Licorice, the dried rhizome and root of glycyrrhiza, is mentioned by Oribasius (479a) and Marcellus (404) in the fourth century, and by Paulus Aegineta (494) in the seventh. It was known in the time of Dioscorides (194), and was commonly known in Europe during the Middle Ages. Its price in England, in the day of Henry III, was equal to that of grains of paradise. It was one of the articles paying duty to aid in the repairing of London Bridge in the day of Edward I, 1305. Saladinus (570), in the fifteenth century, mentioned it as an Italian medicine, and it was commonly known in the city of Frankfort in 1450. Mattioli (414), 1574, states that the juice, in the form of pastilles, was brought every year from Apulia. Indeed, the record of this substance is to the effect that it has been an article of domestic use, as a "sweet wood" for chewing, as a constituent of medicinal pastes, and in the form of a common water extract, since the earliest times. It is found in large quantities in the localities where it is cultivated, in Sicily, Italy, and Spain, while in moderately recent years we have seen immense amounts of licorice roots annually collected in the valleys of the Hermes and the Kayster, where probably it has grown wild from all times.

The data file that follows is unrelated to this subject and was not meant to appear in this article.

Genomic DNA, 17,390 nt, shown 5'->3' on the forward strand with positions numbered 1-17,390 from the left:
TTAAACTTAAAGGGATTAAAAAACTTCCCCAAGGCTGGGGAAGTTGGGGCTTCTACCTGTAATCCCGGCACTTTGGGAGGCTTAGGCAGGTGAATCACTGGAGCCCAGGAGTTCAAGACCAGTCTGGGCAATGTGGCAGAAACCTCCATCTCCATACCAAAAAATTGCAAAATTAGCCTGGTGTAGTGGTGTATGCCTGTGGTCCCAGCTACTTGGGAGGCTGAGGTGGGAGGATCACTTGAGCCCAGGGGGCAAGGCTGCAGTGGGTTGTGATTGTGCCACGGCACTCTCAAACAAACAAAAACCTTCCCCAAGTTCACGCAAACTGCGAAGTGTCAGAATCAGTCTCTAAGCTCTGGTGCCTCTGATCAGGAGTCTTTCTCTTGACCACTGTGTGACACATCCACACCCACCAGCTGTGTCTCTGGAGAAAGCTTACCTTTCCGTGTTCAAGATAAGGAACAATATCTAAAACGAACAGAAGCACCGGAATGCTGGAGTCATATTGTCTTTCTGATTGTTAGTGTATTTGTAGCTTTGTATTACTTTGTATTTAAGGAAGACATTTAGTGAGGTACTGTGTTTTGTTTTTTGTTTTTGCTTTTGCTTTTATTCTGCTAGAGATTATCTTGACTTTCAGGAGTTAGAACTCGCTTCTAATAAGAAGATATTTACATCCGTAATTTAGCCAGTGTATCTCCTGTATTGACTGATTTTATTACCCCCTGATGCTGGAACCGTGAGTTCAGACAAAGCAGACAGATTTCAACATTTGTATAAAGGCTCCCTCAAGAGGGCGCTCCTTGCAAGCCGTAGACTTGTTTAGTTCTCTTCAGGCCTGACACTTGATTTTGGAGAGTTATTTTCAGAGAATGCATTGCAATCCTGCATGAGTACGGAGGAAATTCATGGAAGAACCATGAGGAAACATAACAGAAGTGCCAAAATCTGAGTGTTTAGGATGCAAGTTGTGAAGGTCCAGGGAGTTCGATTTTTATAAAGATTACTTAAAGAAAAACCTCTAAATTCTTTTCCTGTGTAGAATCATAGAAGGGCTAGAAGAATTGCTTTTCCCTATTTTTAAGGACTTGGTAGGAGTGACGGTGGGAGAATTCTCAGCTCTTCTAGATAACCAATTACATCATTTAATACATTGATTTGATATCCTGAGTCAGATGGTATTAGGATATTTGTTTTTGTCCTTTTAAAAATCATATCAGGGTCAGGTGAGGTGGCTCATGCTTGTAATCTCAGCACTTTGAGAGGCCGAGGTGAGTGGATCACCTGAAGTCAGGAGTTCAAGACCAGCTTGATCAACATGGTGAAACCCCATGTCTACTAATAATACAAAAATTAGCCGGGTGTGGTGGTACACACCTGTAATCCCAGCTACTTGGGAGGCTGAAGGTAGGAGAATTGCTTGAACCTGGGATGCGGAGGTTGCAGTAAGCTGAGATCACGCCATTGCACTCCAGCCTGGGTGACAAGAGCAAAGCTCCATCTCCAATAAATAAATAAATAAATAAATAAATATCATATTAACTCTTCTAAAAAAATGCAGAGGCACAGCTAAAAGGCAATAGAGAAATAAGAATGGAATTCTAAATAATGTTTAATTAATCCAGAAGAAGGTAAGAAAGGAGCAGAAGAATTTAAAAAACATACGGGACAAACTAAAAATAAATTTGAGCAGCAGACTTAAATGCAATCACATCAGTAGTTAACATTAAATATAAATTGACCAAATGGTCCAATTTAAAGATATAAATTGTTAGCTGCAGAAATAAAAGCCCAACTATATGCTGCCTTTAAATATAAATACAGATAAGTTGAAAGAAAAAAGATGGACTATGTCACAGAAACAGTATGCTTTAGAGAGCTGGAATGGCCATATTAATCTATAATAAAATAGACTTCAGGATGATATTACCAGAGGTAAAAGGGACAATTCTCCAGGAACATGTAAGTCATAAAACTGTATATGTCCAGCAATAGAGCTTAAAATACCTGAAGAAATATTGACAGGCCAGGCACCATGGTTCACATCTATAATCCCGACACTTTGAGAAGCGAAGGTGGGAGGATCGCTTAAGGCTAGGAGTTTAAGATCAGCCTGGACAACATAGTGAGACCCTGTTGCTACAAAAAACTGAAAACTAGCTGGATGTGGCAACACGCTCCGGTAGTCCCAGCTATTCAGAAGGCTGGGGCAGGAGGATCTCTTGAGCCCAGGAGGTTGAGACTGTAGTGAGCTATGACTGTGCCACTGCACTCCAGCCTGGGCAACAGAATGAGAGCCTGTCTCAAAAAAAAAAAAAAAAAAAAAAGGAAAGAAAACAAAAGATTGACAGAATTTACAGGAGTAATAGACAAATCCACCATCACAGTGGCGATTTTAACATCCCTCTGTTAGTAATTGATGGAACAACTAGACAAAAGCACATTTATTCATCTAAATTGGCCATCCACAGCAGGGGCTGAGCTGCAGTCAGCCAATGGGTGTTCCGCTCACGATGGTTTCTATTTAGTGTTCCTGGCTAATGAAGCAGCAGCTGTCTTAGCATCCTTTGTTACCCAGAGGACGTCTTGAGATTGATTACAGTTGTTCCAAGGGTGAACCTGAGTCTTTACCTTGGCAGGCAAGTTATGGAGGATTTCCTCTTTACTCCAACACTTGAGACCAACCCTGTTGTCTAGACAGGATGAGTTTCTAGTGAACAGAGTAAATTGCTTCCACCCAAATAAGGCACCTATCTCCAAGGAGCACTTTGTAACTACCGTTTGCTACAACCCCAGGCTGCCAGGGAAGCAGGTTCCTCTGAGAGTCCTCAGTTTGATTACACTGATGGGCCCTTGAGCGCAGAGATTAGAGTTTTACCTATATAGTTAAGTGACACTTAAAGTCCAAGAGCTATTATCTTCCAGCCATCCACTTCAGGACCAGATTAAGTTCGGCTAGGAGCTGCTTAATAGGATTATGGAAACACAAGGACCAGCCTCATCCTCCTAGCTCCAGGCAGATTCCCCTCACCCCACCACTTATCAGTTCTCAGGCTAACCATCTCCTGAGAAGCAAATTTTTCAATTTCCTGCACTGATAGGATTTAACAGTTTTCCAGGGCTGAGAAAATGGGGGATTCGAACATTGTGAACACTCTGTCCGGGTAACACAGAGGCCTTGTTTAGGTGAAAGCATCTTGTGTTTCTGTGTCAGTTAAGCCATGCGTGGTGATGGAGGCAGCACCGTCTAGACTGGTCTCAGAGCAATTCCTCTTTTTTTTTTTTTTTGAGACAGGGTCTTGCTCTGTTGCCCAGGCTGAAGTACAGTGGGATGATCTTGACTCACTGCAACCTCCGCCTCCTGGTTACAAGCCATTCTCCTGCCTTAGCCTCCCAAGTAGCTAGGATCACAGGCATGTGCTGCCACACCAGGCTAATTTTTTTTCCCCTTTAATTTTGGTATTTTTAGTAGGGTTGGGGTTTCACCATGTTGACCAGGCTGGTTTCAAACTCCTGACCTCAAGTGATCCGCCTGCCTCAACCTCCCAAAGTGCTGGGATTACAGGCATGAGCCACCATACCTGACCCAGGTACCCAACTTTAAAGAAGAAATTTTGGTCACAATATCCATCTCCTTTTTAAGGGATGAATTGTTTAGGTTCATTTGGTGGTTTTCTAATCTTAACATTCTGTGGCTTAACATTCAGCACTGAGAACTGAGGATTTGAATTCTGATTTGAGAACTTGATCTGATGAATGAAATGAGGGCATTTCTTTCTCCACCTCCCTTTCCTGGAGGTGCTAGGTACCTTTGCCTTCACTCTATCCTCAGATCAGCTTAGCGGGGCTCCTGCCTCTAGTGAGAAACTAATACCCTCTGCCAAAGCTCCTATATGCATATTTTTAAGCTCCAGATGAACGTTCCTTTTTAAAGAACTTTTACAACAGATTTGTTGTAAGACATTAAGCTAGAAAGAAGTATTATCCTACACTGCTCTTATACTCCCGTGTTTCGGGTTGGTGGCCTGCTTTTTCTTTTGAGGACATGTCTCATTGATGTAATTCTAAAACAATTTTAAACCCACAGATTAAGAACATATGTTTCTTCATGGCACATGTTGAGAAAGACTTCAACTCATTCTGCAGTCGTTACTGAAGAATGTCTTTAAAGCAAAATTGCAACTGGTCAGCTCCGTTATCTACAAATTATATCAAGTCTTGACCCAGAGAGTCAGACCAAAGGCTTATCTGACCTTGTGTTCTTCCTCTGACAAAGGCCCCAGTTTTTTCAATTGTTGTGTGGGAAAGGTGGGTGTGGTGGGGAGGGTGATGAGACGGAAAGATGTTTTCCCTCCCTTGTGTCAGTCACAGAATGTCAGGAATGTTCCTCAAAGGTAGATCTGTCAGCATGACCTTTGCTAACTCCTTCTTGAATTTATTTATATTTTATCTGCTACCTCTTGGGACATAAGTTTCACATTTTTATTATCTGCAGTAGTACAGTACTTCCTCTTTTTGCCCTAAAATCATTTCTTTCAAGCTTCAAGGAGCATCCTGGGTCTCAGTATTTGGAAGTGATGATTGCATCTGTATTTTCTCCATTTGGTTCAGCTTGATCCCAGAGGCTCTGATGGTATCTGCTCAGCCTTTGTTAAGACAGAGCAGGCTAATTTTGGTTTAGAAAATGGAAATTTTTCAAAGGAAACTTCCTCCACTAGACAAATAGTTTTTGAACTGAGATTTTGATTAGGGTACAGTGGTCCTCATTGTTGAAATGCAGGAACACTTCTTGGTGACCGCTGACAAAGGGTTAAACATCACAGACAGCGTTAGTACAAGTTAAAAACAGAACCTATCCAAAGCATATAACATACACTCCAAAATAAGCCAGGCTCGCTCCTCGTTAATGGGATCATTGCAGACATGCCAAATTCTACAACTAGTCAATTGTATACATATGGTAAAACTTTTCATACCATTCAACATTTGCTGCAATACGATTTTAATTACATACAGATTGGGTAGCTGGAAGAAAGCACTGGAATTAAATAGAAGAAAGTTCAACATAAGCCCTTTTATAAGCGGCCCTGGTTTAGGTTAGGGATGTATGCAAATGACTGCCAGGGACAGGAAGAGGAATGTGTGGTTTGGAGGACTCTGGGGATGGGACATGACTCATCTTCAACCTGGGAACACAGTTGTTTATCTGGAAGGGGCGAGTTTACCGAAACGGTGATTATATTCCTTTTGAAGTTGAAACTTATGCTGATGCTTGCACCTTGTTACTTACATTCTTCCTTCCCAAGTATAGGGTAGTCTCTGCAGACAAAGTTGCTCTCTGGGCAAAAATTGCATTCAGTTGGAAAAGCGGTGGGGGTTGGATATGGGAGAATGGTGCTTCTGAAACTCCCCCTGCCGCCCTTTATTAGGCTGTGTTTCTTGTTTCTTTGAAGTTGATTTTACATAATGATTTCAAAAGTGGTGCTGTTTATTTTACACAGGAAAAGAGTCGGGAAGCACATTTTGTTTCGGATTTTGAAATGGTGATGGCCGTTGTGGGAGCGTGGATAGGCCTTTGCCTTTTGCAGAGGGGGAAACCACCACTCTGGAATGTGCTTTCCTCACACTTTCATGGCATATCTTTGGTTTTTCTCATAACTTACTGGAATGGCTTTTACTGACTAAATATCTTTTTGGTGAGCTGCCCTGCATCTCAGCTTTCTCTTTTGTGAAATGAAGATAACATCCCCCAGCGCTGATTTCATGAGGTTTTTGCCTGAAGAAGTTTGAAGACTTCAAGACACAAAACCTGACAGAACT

The History of the Vegetable Drugs of the U.S.P., 1911, was written by John Uri Lloyd.